Author: DiscoveryPlus Services Group
Auto-discovery is not enough: Why human intelligence is critical to discovery
The IT environments that I & O leaders manage today are becoming increasingly complex and distributed. They’re evolving, making it difficult to completely understand what you have and what is connected to what. Discovery is the method for gathering data to facilitate an understanding of your evolving environment by capturing and recording application, cloud, compute, network, and storage environments—to create or update your CMDB. It’s a critical step in any major IT project.
Most businesses use an auto-discovery tool to conduct discovery. We do, too, for our client engagements. Although there are great tools out there, an auto-discovery tool alone is not enough. Why? The short answer is that discovery requires a high level of people power to collect and analyze the data. We call this complete IT discovery: auto-discovery + human intelligence.
The limits of auto-discovery
No auto-discovery tool can fully explore a hardware’s total value on the network, including system values, application functions, tasks, and so on. For example, serial-connected devices cannot be discovered through an auto-discovery tool.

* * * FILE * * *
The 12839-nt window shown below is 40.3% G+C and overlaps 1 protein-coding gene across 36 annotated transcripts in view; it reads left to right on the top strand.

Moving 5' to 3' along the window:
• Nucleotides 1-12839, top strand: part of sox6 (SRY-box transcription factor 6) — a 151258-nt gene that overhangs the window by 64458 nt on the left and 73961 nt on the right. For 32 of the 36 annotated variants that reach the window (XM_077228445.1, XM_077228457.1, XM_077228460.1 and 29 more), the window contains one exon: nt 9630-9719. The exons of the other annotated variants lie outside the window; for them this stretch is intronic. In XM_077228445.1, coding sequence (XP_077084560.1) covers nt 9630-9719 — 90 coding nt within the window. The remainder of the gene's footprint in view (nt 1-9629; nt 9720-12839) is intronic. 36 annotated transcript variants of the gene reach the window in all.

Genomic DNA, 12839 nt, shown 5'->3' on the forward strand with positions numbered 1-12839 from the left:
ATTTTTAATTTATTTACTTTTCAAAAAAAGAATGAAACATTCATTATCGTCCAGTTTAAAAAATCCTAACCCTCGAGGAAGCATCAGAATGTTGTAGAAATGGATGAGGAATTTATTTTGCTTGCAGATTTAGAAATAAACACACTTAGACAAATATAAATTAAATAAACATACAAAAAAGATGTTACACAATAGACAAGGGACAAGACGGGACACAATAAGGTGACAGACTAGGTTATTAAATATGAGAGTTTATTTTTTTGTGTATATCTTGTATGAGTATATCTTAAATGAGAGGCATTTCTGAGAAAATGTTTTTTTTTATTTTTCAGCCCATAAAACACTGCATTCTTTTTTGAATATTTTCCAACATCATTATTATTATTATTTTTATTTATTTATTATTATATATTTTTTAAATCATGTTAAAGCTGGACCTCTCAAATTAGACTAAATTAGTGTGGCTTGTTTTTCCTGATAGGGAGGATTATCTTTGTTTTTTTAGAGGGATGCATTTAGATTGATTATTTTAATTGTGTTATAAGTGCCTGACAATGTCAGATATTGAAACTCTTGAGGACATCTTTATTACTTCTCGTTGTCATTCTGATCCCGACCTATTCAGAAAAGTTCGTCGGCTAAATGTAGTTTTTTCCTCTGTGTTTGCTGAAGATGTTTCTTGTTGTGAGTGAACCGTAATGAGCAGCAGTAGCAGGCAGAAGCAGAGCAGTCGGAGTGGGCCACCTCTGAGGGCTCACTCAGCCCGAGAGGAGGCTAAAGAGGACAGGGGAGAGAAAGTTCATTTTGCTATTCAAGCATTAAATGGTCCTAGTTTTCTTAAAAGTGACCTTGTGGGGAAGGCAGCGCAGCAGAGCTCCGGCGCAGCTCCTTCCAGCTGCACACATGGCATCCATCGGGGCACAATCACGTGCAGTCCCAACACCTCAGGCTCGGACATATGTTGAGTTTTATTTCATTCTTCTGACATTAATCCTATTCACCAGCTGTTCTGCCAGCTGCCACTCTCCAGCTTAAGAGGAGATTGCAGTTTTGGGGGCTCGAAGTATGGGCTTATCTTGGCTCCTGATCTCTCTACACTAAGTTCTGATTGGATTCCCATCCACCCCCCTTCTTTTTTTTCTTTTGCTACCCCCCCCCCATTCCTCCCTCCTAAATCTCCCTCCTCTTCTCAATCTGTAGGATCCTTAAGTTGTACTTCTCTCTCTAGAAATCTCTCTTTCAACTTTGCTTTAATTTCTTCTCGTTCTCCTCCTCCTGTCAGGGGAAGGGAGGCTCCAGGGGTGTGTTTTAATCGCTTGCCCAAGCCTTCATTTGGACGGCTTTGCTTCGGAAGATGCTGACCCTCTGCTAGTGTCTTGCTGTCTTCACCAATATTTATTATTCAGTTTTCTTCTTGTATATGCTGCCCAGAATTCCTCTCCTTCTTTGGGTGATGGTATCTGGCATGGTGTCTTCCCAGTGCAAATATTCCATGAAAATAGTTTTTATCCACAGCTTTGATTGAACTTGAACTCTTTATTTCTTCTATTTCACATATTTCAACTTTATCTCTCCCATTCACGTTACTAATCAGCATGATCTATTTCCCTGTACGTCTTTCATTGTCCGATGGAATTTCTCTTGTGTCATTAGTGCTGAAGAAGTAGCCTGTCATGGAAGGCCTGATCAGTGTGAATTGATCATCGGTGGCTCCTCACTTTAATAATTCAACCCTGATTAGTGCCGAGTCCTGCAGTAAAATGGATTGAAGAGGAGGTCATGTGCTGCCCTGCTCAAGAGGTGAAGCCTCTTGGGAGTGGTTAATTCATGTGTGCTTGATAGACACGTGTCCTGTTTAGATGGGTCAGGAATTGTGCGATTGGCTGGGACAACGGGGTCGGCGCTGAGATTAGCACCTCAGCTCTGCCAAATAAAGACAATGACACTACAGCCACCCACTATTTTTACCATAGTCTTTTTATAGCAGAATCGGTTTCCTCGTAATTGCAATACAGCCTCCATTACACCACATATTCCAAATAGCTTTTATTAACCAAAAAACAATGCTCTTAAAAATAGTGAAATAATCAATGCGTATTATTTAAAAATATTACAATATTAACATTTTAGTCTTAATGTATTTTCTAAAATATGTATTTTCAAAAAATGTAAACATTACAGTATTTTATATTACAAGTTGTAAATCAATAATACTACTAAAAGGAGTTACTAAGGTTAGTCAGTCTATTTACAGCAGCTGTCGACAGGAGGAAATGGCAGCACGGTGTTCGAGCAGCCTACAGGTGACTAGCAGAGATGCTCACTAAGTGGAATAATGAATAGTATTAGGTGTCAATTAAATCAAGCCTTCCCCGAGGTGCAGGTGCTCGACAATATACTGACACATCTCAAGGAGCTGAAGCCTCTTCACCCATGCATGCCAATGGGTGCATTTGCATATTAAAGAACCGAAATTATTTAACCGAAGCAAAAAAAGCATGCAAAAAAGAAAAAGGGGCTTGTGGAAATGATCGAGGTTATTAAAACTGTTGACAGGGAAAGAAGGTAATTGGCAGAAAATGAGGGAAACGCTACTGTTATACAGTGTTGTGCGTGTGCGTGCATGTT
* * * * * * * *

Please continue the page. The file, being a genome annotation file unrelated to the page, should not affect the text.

Another example is IP addresses. If you’re using an IP-based auto-discovery tool, it will discover only IP devices and overlook the equipment in your environment that does not use IP. Without this data, you won’t have a complete understanding of your IP addresses and their relationships to other equipment within your site(s).
Newer auto-discovery tools can track communications between applications by creating data flow maps. But the data alone cannot provide the context needed for discovery such as, for example, if security regulations such as HIPAA or GDPR come into play.
While a quality auto-discovery tool is essential to discovery, simply deploying a tool is not recommended for large-scale projects. The success of your IT project is directly connected to the thoroughness of your discovery efforts.
The role of tribal knowledge
Application and server owners know your systems inside and out. Their local tribal knowledge is the best way to completely understand your systems’ relationships. They support and maintain them daily and can provide insight into the daily tasks and overall goals